John’s family told him he didn’t deserve to live, and when he died, he wouldn’t be buried.
It’s all because of what he did with his knife one day – and with his heart.
That day, John had walked into the living room where his whole family was sitting. He slipped his finger under the black string tied around his neck and tugged on it gently, for the last time feeling its familiar pressure there.
And then he lifted his knife and cut it off.
“In our country, a black string around the neck is a sign of being Orthodox, so I cut it off in front of my family as a symbol that I don’t follow any religion – I follow Jesus Christ,” he said.
The persecution came immediately.
When I met John in the Horn of Africa, I was confused at first about why. John’s family was Orthodox, a religion full of crosses and paintings and things that seem centered around Jesus. It was weird to me that when their son dusted off the family Bible in the corner and decided to read it and do what it said, they told him he was a sellout, a rebel.
“In our culture, everything is done in community. If you go against the community, they may try to kill you. And my family, they would get kicked out of the funeral club because of what I did,” John said.
The funeral club?
“It’s the club that you belong to so that when you die, someone will bury you. If you are kicked out of the funeral club, your body will just rot in your home,” he said.
In their eyes, it doesn’t get worse than that.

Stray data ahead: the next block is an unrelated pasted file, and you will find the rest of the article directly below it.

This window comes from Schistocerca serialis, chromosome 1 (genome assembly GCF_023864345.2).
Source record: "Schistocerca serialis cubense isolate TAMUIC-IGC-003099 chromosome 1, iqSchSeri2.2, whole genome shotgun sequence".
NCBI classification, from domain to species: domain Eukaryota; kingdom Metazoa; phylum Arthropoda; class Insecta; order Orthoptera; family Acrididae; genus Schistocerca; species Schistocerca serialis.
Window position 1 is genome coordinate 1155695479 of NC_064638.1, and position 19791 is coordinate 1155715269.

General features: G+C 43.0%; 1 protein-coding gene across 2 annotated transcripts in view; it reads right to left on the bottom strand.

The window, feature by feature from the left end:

And that’s just one aspect of the community, a community that worships in churches with paintings of the crucifixion, the parables, the sacrifice of Christ.
And also of this:
The story showed up and got mixed in with Orthodoxy way after the religion’s beginnings. Start in the bottom right of the painting. According to Orthodox tradition, that guy was plowing his field when some men showed up much like God showed up to speak with Abraham. Except this time it was Satan.
Satan asked the guy to sacrifice his son and cook him. He did.
And when he offered it to Satan, Satan told him to take the first bite. When he did, Satan revealed himself, that he had tricked the man, and the man went crazy.
He went on a cannibalistic killing spree that took down his whole village. You can see all their heads in the scales at the top of the painting.
Now, as the story goes, when he was on his way to kill another village, a man asked him to give him a cup of water in Jesus’ name. He refused. So the guy asked for a cup of water in Mary’s name, and the guy relented. When it came time for the man to go to hell, Mary tipped the scales in his direction (see the top) and let him go to heaven instead.
It’s bad enough that there are scales involved in their view of what gets you to heaven – because we know redemption is about Jesus’ sacrifice for our sins, because our works would never weigh out in a way that we’d come out on top. Ever.
But add in the part about it being Mary – she’s the one who brought the man redemption in this story – and as a friend said, this is when the Gospel died in that part of Africa.
But God is still on the move among that people, through people like John. The scales are falling off of blind eyes.
“Every day I feel like I won the lottery,” John said. “That’s the wealth I’ve been given in Jesus Christ. I get to go and teach and see people come to Him and have their whole lives transformed. I get to watch people who have spiritual famine being satisfied with the Word of God.”
John would love your prayers. He pleaded for them when we parted ways. If you’d like to know more of how to pray for John and the Orthodox people of the Horn of Africa, visit prayforthehorn.com.